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Herbal Tea

"Can't you bother Cecilia Cheung instead?"

Candy Lo and Jordan Chan make eyes in Herbal Tea.

Year: 2004
Director: Herman Yau Lai-To
Producer: Ng Kin-Hung, Simon Lui Yu-Yeung
Writer: Herman Yau Lai-To, Simon Lui Yu-Yeung, Kalvin Lee
Cast: Jordan Chan Siu-Chun, Candy Lo Hau-Yam, Li Li-Li, Patrick Tang Kin-Won, Hui Siu-Hung, Spencer Lam Seung-Yi, Belinda Hamnett, Simon Lui Yu-Yeung, Lo Yuen-Yan, Ng Yuen-Yi, Lo Meng, Chan Man-Lui
The Skinny: Though unevenly directed and acted, this unusual romantic comedy from director Herman Yau manages to deliver likable lead characters and some pleasing local atmosphere. Not great, but not bad at all either.
by Kozo:
     Director Herman Yau tackles yet another genre with Herbal Tea, a pleasant but uneven urban romantic comedy with some welcome local flavor. Candy Lo stars as Lam May-Chu, who runs an herbal tea shop in Central. Mei-Chu was left the shop by her parents, whose deaths are recounted with familiar precision in the film's opening moments. Rather than simply telling us that they died, the script (from Herman Yau, Simon Lui and Kalvin Lee) uses exact measures of minutes and inches—just like the famous bits of existentialism used by Wong Kar-Wai in many of his famous works. Why this happens is unknown, but we do get a good handle on just who Mei-Chu is. A hard-working girl, Mei-Chu cares for her neighbors and friends with effort that goes above and beyond the call of duty. She leads morning exercises for elders, babysits kids, brews healing herbal blends for the sick and needy, and generally keeps a cheery face on things. If her neighborhood were Calcutta, Lam Mei-Chu would be Mother Teresa.
     Enter stuntman/actor Dan (Jordan Chan), a too-nice guy who gets swindled daily by his master (Hui Siu-Hung), and is owned by his actress girlfriend Linda (Li Li-Li). Mei-Chu happens to be a massive fan of Linda's, so she's stoked when Dan rents a flat from her. However, the two become fast friends when Linda dumps Dan, leaving him broken-hearted and crying nightly. Mei-Chu makes it her personal mission to care and support Dan, and even helps him see his way through some trying professional times. Anyone with a brain can see that Dan and Mei-Chu are on the highway to romance, but things do get complicated. Linda returns, Mei-Chu stalls, and the realities of their lives start to intrude. Mei-Chu has other, less-attractive suitors, and their low income lives continue to take up tons of time. Eventually the two have to see they're meant for each other, but the development and realization of such a thing is quiet and not overtly stressed. As tense romances go, Herbal Tea is a total snoozer. There has been roadkill with more urgency than this film.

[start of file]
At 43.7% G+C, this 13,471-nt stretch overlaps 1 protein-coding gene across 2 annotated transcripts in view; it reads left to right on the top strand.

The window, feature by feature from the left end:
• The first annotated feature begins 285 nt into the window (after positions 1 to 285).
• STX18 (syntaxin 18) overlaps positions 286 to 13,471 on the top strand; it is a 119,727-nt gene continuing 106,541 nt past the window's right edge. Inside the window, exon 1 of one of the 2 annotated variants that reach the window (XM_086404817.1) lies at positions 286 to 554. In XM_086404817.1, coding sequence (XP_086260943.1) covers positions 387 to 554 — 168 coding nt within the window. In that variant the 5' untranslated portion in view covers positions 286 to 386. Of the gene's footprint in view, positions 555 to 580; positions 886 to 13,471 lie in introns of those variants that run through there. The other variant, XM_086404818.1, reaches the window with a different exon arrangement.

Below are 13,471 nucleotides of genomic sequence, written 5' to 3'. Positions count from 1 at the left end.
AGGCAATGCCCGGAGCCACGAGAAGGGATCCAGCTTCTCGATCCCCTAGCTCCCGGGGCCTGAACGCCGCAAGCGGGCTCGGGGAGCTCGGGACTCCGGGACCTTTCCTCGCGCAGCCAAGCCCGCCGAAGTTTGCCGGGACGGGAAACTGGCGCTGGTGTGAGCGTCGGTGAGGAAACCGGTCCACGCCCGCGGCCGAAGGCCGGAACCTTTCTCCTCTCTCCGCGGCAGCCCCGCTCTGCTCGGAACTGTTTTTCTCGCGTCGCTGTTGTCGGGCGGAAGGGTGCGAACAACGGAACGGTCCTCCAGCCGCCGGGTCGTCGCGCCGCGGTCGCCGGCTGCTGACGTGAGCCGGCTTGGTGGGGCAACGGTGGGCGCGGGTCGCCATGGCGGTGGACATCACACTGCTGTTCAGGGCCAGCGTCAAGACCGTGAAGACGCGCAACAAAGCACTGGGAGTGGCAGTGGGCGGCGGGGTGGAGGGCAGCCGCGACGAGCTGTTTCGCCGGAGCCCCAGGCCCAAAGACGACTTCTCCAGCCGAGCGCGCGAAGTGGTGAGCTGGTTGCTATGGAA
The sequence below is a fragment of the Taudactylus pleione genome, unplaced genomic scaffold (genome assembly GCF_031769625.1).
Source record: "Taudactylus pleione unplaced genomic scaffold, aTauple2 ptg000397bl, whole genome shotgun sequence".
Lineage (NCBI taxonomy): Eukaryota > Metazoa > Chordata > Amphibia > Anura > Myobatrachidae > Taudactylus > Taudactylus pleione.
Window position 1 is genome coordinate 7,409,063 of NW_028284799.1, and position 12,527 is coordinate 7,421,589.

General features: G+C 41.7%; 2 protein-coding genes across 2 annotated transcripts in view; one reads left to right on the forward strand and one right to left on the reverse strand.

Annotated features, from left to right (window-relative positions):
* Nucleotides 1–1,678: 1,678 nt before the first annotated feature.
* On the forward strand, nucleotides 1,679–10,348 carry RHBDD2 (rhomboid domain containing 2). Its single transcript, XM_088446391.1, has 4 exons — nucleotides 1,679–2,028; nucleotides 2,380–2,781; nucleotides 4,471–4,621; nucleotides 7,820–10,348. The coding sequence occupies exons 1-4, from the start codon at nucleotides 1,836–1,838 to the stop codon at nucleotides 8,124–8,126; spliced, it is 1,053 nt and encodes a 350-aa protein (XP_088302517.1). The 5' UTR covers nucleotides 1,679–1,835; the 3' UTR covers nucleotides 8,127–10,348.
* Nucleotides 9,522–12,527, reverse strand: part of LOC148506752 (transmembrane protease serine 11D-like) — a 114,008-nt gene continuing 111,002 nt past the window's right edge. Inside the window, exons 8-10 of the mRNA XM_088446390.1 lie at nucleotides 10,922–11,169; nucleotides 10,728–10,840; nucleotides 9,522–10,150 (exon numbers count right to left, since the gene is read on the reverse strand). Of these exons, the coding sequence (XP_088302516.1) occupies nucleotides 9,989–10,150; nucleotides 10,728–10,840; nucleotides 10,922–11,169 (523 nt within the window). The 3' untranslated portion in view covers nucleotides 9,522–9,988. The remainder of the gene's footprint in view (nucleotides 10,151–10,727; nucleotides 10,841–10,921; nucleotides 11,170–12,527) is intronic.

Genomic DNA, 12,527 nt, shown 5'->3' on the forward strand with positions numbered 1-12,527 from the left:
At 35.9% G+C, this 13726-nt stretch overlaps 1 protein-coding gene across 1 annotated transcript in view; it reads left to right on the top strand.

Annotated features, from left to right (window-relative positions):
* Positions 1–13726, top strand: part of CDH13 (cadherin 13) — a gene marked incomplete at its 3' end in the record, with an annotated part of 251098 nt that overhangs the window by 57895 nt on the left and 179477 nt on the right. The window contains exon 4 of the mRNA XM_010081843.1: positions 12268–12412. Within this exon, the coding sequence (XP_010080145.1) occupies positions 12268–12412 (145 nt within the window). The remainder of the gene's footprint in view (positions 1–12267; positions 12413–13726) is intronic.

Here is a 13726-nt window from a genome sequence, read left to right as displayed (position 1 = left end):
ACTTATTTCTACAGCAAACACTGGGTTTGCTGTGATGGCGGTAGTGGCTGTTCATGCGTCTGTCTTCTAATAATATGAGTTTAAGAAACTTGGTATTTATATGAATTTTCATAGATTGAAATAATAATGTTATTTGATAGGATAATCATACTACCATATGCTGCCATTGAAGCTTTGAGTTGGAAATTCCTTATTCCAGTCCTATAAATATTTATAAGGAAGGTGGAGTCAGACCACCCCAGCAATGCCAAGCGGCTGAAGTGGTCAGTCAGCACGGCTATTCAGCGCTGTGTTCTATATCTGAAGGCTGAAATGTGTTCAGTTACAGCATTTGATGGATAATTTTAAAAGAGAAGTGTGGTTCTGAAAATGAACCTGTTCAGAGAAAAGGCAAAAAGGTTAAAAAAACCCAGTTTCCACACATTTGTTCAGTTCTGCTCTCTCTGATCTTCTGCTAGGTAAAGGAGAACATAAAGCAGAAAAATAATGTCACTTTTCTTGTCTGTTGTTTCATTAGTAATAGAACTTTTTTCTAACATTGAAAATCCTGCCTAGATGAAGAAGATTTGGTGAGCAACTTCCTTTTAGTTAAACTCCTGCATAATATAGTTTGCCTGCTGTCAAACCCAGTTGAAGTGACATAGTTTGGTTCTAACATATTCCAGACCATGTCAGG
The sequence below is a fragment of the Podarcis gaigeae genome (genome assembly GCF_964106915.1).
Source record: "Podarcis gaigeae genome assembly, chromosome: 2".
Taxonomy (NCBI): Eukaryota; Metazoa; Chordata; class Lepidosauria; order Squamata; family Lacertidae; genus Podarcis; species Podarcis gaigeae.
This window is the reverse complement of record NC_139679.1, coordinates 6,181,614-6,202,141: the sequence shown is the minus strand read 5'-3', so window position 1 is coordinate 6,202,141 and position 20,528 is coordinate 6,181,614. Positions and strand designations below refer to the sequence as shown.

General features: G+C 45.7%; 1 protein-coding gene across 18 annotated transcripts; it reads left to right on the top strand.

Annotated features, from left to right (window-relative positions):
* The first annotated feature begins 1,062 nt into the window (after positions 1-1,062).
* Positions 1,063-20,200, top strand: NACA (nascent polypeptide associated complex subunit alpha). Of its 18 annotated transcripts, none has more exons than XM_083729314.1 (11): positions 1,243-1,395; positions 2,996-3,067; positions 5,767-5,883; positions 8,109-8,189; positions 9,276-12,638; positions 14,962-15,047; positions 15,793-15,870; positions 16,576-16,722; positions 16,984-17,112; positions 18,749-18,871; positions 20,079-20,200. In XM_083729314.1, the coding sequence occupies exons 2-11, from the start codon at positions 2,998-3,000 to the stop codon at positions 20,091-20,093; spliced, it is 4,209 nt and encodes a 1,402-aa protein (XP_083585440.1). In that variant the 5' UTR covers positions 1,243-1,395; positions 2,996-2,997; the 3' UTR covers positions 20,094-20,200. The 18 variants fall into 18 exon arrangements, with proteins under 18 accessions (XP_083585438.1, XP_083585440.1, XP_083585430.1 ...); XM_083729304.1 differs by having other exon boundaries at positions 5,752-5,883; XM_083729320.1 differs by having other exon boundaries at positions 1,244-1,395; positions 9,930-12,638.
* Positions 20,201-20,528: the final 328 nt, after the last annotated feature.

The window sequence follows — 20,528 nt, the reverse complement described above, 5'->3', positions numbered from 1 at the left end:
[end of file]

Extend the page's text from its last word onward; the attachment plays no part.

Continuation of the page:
Then again, urgency is not what director Herman Yau or his screenwriting buddies were apparently aiming for. Despite the predominantly benign tone of the film, Yau makes room for wacky action sequences, unsubtle histrionics, and some obvious sappy flourishes that can be seen coming a mile away. This all-over-the-place storytelling doesn't exactly make romance a primary concern, but beneath the uneven pace are some likable, winning characters, and some common, identifiable themes. Lam Mei-Chu is basically a Hong Kong working class version of Jane Austen's Emma, who is so overly concerned with others that she neglects to look out for herself. As played by Candy Lo, she's a sometimes annoying, but ultimately lovable girl who's well worth rooting for. Likewise, Dan is a righteous, kind fellow who values love over money, and Jordan Chan embodies him with a believable decency. The usual themes of working hard and being true to yourself are doled out efficiently, though not in so egregious a manner that the lessons become cloying or unwelcome. Hong Kong—and in particular Mei-Chu's neighborhood—is portrayed as a supportive, welcome place to live and work. If Mei-Chu's herbal tea cafe existed on our block, we'd likely hang out there all the time too.
     It's the likable characters and fun actors which ultimately make Herbal Tea a minor success. As current Hong Kong Cinema goes, the film will likely not stand out, as it has mundane subject matter, and a cast that is more lukewarm than hot. Furthermore, some of the jokes—in particular the constant, and somewhat bewildering lampooning of Wong Kar-Wai—seem to fall flat rather than sink in. Herbal Tea is full of little things which don't add up to much, such as strange minor characters (Patrick Tang's waiter who longs to be a sumo wrestler), or subplots which aren't properly addressed (Mei-Chu's multiple suitors make themselves known, then subsequently disappear). Still, the sentiments and minor emotions are likable ones, and the film doesn't do anything truly deserving of scorn. The quiet manner in which events transpire will likely bore many viewers, but those who give the film a chance might find something worthwhile in its low-key charms. Make no mistake: this is not a movie that screams quality viewing. But for what Herbal Tea is, it isn't bad. (Kozo 2004)
Availability: DVD (Hong Kong)
Region 0 NTSC
Universe Laser
Cantonese Dolby Digital 5.1
Mandarin Dolby Digital 2.0
Removable English and Chinese Subtitles
Trailers, Making Of, Photo Gallery

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